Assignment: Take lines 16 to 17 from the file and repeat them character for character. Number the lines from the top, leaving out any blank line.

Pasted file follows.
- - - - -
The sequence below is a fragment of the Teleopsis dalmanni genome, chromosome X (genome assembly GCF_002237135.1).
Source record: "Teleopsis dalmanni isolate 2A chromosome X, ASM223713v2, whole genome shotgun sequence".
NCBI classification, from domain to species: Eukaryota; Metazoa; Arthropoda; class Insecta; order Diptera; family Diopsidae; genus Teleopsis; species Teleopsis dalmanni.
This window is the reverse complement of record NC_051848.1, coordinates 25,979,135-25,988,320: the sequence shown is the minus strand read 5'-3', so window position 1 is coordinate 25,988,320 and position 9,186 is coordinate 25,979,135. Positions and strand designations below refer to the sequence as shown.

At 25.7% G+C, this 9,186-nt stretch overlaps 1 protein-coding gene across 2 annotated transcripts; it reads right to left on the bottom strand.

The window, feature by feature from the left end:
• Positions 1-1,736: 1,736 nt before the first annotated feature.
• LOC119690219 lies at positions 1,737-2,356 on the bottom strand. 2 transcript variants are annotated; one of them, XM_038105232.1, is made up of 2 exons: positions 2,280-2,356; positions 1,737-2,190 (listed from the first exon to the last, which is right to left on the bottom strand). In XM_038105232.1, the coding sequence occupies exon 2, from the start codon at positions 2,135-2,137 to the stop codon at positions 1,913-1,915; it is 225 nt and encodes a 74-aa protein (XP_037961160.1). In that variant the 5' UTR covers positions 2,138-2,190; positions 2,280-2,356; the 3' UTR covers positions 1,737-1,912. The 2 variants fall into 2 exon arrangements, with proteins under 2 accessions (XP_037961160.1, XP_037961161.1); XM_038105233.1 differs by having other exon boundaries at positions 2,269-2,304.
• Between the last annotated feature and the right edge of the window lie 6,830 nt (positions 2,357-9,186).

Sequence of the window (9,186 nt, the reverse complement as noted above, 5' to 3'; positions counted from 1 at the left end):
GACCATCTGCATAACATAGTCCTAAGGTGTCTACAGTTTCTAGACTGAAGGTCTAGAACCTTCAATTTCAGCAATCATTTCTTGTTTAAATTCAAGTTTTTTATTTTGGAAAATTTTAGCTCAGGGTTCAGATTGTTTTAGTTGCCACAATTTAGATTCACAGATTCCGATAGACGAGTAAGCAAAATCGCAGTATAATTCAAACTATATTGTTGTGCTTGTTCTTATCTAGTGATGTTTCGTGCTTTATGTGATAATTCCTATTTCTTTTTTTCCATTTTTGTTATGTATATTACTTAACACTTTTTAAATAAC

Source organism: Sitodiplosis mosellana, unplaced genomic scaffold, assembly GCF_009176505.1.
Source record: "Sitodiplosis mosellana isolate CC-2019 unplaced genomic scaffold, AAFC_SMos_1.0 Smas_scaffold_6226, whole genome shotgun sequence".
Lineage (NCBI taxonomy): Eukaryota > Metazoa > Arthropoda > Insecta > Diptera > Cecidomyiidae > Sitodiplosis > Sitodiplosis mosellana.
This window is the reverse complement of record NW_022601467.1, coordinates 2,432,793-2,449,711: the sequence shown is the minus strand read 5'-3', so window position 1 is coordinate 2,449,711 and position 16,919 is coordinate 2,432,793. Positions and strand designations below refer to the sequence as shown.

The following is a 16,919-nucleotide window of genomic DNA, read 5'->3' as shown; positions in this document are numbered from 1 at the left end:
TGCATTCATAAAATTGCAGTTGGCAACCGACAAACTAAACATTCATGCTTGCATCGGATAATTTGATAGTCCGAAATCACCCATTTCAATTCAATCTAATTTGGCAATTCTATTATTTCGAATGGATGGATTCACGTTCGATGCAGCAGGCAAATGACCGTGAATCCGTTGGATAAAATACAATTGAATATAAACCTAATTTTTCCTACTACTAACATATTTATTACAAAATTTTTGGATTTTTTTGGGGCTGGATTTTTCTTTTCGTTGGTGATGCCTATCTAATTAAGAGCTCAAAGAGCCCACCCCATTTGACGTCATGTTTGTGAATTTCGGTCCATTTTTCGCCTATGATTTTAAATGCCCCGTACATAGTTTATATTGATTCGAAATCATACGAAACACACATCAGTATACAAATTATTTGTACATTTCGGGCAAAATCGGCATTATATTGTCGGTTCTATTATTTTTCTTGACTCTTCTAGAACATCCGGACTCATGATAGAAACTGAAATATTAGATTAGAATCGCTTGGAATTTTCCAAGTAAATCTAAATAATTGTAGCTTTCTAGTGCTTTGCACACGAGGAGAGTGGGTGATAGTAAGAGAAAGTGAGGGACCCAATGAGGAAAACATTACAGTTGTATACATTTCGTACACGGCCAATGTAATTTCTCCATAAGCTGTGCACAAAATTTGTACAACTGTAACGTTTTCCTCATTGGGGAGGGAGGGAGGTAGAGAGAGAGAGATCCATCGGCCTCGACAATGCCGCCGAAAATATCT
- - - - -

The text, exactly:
The following is a 16,919-nucleotide window of genomic DNA, read 5'->3' as shown; positions in this document are numbered from 1 at the left end:
TGCATTCATAAAATTGCAGTTGGCAACCGACAAACTAAACATTCATGCTTGCATCGGATAATTTGATAGTCCGAAATCACCCATTTCAATTCAATCTAATTTGGCAATTCTATTATTTCGAATGGATGGATTCACGTTCGATGCAGCAGGCAAATGACCGTGAATCCGTTGGATAAAATACAATTGAATATAAACCTAATTTTTCCTACTACTAACATATTTATTACAAAATTTTTGGATTTTTTTGGGGCTGGATTTTTCTTTTCGTTGGTGATGCCTATCTAATTAAGAGCTCAAAGAGCCCACCCCATTTGACGTCATGTTTGTGAATTTCGGTCCATTTTTCGCCTATGATTTTAAATGCCCCGTACATAGTTTATATTGATTCGAAATCATACGAAACACACATCAGTATACAAATTATTTGTACATTTCGGGCAAAATCGGCATTATATTGTCGGTTCTATTATTTTTCTTGACTCTTCTAGAACATCCGGACTCATGATAGAAACTGAAATATTAGATTAGAATCGCTTGGAATTTTCCAAGTAAATCTAAATAATTGTAGCTTTCTAGTGCTTTGCACACGAGGAGAGTGGGTGATAGTAAGAGAAAGTGAGGGACCCAATGAGGAAAACATTACAGTTGTATACATTTCGTACACGGCCAATGTAATTTCTCCATAAGCTGTGCACAAAATTTGTACAACTGTAACGTTTTCCTCATTGGGGAGGGAGGGAGGTAGAGAGAGAGAGATCCATCGGCCTCGACAATGCCGCCGAAAATATCT